A literary pilgrimage
BookPage Nonfiction Top Pick, March 2012
As a young boy, Howard Frank Mosher would sit at the knee of his honorary uncle, Reg Bennett, and beg him to tell stories. Bennett promised that when Mosher turned 21, the two would embark on a road trip starting in Robert Frost’s New England. Then they’d strike out for the Great Smoky Mountains of Thomas Wolfe, drop by Faulkner’s home in Oxford, Mississippi, check out James T. Farrell’s Chicago and visit its great bookstore, Brentano’s (now long closed), and eventually walk the streets of Raymond Chandler’s L.A. and Dashiell Hammett’s San Francisco.
Although they never had the chance to make that trip together, Mosher sets off on this long-deferred journey in 2007 after learning he has early-stage prostate cancer. This reminder of his mortality, as well as the publication of his new novel, motivates him to get behind the wheel of his 20-year-old Chevy, which he affectionately calls “The Loser Cruiser,” and set out on the Great American Book Tour, stopping to visit more than 150 of America’s best independent bookstores.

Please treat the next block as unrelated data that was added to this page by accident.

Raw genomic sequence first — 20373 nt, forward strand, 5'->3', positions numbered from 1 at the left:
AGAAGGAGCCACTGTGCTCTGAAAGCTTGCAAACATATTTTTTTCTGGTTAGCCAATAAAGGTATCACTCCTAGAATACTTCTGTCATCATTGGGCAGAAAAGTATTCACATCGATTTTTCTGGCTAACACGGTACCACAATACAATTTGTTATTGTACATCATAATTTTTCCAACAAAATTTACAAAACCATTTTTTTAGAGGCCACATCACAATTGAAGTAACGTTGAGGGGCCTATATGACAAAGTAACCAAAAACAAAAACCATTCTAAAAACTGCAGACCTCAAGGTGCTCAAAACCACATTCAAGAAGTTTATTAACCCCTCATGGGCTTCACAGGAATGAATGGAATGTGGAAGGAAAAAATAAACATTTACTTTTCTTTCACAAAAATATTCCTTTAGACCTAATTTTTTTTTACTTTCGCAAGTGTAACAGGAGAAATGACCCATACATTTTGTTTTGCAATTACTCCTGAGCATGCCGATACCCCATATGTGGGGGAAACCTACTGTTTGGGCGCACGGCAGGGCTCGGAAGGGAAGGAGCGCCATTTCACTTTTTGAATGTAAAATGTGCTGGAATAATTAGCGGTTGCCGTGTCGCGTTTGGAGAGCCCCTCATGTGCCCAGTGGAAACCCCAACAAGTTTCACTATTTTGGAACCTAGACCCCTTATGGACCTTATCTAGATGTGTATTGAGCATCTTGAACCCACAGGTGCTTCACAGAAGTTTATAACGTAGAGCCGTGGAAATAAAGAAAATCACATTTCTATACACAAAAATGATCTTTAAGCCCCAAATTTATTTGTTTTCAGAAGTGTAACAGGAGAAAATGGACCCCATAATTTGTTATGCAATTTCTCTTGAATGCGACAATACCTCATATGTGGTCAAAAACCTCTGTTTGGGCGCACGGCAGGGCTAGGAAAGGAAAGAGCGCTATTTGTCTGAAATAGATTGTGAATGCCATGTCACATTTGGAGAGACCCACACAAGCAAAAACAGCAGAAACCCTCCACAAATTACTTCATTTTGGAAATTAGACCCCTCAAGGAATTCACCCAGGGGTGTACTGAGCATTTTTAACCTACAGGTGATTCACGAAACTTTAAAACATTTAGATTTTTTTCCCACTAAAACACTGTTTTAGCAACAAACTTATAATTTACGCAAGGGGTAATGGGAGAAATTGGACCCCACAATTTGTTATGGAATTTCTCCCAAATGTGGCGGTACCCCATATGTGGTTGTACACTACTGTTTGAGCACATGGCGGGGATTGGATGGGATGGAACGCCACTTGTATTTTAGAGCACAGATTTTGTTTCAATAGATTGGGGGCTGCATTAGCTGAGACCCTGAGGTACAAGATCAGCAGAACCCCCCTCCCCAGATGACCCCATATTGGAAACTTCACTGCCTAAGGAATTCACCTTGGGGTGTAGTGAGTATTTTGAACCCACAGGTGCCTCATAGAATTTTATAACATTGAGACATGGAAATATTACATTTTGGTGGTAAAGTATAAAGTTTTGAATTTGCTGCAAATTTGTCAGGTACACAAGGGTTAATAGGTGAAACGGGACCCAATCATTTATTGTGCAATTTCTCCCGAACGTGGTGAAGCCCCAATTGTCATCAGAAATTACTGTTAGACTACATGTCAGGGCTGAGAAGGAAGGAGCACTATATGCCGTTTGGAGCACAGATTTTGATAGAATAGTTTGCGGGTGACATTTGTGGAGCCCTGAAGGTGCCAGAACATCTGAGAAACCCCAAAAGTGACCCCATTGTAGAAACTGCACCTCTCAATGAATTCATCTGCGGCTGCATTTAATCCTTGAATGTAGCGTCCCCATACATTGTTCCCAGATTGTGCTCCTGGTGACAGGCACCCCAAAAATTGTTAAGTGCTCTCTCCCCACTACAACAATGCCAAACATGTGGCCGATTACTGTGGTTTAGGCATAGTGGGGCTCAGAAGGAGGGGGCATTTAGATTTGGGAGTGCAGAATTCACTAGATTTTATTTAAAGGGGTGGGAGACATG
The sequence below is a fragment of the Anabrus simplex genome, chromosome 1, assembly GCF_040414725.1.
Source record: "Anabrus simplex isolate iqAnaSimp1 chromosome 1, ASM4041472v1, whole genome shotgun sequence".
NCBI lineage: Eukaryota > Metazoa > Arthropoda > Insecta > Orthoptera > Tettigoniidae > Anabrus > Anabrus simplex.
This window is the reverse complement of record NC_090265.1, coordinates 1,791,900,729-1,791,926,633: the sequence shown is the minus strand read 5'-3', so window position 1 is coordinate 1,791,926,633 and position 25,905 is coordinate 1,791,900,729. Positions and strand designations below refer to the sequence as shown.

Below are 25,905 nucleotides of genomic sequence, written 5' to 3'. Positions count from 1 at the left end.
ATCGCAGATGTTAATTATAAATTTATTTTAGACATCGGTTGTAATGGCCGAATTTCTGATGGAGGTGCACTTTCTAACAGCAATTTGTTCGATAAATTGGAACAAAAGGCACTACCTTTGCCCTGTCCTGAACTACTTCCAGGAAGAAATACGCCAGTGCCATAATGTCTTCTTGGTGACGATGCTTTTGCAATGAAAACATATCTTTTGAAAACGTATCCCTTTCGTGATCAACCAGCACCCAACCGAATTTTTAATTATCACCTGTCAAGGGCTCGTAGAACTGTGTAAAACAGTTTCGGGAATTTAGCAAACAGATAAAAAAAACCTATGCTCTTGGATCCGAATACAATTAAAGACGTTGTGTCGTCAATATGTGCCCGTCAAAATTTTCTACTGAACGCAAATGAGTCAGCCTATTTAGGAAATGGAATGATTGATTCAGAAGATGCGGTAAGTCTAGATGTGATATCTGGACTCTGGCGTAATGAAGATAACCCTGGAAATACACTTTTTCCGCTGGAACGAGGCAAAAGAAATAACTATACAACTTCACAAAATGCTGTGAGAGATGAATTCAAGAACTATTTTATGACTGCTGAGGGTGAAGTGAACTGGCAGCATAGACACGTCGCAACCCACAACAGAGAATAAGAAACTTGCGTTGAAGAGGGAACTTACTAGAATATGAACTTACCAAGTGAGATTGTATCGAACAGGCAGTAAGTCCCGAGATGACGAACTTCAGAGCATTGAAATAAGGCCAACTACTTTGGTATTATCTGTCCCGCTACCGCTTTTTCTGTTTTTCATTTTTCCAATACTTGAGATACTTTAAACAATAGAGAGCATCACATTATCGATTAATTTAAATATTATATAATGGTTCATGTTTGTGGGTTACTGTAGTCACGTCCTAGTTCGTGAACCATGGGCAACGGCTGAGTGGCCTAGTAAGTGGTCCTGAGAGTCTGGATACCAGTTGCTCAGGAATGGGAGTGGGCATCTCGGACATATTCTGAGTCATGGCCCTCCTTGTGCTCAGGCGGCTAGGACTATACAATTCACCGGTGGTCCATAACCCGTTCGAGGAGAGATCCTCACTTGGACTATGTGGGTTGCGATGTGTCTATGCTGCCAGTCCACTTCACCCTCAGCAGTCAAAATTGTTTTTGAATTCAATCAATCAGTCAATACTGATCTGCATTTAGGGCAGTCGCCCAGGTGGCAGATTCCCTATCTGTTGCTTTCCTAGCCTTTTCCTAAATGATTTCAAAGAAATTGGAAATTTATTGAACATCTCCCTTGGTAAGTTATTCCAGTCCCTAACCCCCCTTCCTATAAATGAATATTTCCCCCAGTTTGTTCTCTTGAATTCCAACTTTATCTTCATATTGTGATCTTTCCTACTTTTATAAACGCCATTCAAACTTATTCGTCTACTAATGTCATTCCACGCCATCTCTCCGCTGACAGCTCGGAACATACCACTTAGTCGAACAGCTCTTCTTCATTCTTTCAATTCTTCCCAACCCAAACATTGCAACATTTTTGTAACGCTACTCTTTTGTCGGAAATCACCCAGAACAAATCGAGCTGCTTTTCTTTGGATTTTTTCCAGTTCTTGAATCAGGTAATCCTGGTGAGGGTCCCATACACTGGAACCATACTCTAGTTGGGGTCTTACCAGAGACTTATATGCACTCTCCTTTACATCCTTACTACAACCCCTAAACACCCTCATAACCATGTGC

In 65 short chapters, Mosher colorfully reflects on his home and family in the Northeast Kingdom of Vermont, and its lively and eccentric characters, such as the Prof, the old-school, two-fisted school superintendent with whom Mosher gets into a fist fight; and Verna, the Moshers’ first landlady, who made and sold moonshine whiskey and married the federal agent who refused to arrest her when he found her still. He amuses and delights us with tales of his misadventures in the Loser Cruiser, in cheap hotels and greasy spoons across America, and at his many readings and signings at bookstores both large and small, confirming that independent booksellers such as Denver’s Tattered Cover and Oxford’s Square Books are keeping alive the book as we know it.
Mosher’s lively humor and his energetic love of books and reading provide us with animated and generous reflections on the people, places and objects that he loves enough to live for.